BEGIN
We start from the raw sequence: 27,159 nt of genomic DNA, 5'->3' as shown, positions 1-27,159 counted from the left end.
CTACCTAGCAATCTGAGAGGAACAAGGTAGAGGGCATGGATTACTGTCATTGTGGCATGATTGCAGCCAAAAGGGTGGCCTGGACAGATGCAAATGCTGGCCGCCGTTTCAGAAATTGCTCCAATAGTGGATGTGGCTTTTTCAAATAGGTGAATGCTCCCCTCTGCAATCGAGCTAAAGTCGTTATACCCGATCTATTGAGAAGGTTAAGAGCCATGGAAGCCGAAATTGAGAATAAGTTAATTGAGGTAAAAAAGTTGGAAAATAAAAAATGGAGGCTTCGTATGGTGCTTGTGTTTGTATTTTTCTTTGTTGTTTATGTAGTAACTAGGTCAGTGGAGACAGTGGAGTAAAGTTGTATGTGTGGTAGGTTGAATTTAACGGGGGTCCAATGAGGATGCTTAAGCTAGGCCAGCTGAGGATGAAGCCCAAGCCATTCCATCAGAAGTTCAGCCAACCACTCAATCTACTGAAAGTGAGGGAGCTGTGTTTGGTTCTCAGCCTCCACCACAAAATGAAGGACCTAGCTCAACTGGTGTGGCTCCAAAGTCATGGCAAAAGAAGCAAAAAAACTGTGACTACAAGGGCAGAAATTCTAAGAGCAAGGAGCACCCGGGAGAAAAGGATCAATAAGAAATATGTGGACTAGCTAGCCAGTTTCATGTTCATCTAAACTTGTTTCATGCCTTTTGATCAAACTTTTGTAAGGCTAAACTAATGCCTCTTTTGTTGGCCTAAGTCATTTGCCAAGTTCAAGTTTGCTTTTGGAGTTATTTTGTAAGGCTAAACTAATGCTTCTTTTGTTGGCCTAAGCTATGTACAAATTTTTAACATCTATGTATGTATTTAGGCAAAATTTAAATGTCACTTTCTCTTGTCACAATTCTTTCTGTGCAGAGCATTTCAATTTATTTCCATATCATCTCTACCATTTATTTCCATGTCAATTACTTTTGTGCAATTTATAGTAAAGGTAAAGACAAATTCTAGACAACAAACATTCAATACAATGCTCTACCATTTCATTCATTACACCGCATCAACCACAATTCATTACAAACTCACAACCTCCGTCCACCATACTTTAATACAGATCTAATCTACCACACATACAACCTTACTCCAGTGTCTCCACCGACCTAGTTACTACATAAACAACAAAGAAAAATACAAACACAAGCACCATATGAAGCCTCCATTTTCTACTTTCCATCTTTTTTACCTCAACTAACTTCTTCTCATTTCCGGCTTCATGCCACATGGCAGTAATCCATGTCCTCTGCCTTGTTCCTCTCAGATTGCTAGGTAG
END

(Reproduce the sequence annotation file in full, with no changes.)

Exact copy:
We start from the raw sequence: 27,159 nt of genomic DNA, 5'->3' as shown, positions 1-27,159 counted from the left end.
CTACCTAGCAATCTGAGAGGAACAAGGTAGAGGGCATGGATTACTGTCATTGTGGCATGATTGCAGCCAAAAGGGTGGCCTGGACAGATGCAAATGCTGGCCGCCGTTTCAGAAATTGCTCCAATAGTGGATGTGGCTTTTTCAAATAGGTGAATGCTCCCCTCTGCAATCGAGCTAAAGTCGTTATACCCGATCTATTGAGAAGGTTAAGAGCCATGGAAGCCGAAATTGAGAATAAGTTAATTGAGGTAAAAAAGTTGGAAAATAAAAAATGGAGGCTTCGTATGGTGCTTGTGTTTGTATTTTTCTTTGTTGTTTATGTAGTAACTAGGTCAGTGGAGACAGTGGAGTAAAGTTGTATGTGTGGTAGGTTGAATTTAACGGGGGTCCAATGAGGATGCTTAAGCTAGGCCAGCTGAGGATGAAGCCCAAGCCATTCCATCAGAAGTTCAGCCAACCACTCAATCTACTGAAAGTGAGGGAGCTGTGTTTGGTTCTCAGCCTCCACCACAAAATGAAGGACCTAGCTCAACTGGTGTGGCTCCAAAGTCATGGCAAAAGAAGCAAAAAAACTGTGACTACAAGGGCAGAAATTCTAAGAGCAAGGAGCACCCGGGAGAAAAGGATCAATAAGAAATATGTGGACTAGCTAGCCAGTTTCATGTTCATCTAAACTTGTTTCATGCCTTTTGATCAAACTTTTGTAAGGCTAAACTAATGCCTCTTTTGTTGGCCTAAGTCATTTGCCAAGTTCAAGTTTGCTTTTGGAGTTATTTTGTAAGGCTAAACTAATGCTTCTTTTGTTGGCCTAAGCTATGTACAAATTTTTAACATCTATGTATGTATTTAGGCAAAATTTAAATGTCACTTTCTCTTGTCACAATTCTTTCTGTGCAGAGCATTTCAATTTATTTCCATATCATCTCTACCATTTATTTCCATGTCAATTACTTTTGTGCAATTTATAGTAAAGGTAAAGACAAATTCTAGACAACAAACATTCAATACAATGCTCTACCATTTCATTCATTACACCGCATCAACCACAATTCATTACAAACTCACAACCTCCGTCCACCATACTTTAATACAGATCTAATCTACCACACATACAACCTTACTCCAGTGTCTCCACCGACCTAGTTACTACATAAACAACAAAGAAAAATACAAACACAAGCACCATATGAAGCCTCCATTTTCTACTTTCCATCTTTTTTACCTCAACTAACTTCTTCTCATTTCCGGCTTCATGCCACATGGCAGTAATCCATGTCCTCTGCCTTGTTCCTCTCAGATTGCTAGGTAG